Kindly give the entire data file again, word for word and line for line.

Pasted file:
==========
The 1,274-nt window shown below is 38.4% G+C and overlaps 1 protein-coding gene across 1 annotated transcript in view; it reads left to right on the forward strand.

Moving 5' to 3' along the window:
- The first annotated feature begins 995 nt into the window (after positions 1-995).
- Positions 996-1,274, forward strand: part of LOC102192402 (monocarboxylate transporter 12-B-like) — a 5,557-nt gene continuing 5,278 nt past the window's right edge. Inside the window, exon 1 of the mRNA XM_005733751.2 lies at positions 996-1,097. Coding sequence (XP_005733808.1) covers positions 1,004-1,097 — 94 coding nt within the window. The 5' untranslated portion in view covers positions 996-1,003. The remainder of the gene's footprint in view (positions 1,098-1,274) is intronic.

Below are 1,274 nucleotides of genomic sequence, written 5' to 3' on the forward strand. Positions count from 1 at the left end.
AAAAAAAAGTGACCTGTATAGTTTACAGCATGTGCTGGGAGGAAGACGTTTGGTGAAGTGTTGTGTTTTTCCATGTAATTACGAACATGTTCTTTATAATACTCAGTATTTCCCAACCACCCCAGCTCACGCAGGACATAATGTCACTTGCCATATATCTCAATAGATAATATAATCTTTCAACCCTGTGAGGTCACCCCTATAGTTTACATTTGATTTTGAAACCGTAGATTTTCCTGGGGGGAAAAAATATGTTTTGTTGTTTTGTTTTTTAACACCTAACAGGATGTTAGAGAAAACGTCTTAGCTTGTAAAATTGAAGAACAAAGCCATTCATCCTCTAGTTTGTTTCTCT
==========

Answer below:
The 1,274-nt window shown below is 38.4% G+C and overlaps 1 protein-coding gene across 1 annotated transcript in view; it reads left to right on the forward strand.

Moving 5' to 3' along the window:
- The first annotated feature begins 995 nt into the window (after positions 1-995).
- Positions 996-1,274, forward strand: part of LOC102192402 (monocarboxylate transporter 12-B-like) — a 5,557-nt gene continuing 5,278 nt past the window's right edge. Inside the window, exon 1 of the mRNA XM_005733751.2 lies at positions 996-1,097. Coding sequence (XP_005733808.1) covers positions 1,004-1,097 — 94 coding nt within the window. The 5' untranslated portion in view covers positions 996-1,003. The remainder of the gene's footprint in view (positions 1,098-1,274) is intronic.

Below are 1,274 nucleotides of genomic sequence, written 5' to 3' on the forward strand. Positions count from 1 at the left end.
AAAAAAAAGTGACCTGTATAGTTTACAGCATGTGCTGGGAGGAAGACGTTTGGTGAAGTGTTGTGTTTTTCCATGTAATTACGAACATGTTCTTTATAATACTCAGTATTTCCCAACCACCCCAGCTCACGCAGGACATAATGTCACTTGCCATATATCTCAATAGATAATATAATCTTTCAACCCTGTGAGGTCACCCCTATAGTTTACATTTGATTTTGAAACCGTAGATTTTCCTGGGGGGAAAAAATATGTTTTGTTGTTTTGTTTTTTAACACCTAACAGGATGTTAGAGAAAACGTCTTAGCTTGTAAAATTGAAGAACAAAGCCATTCATCCTCTAGTTTGTTTCTCT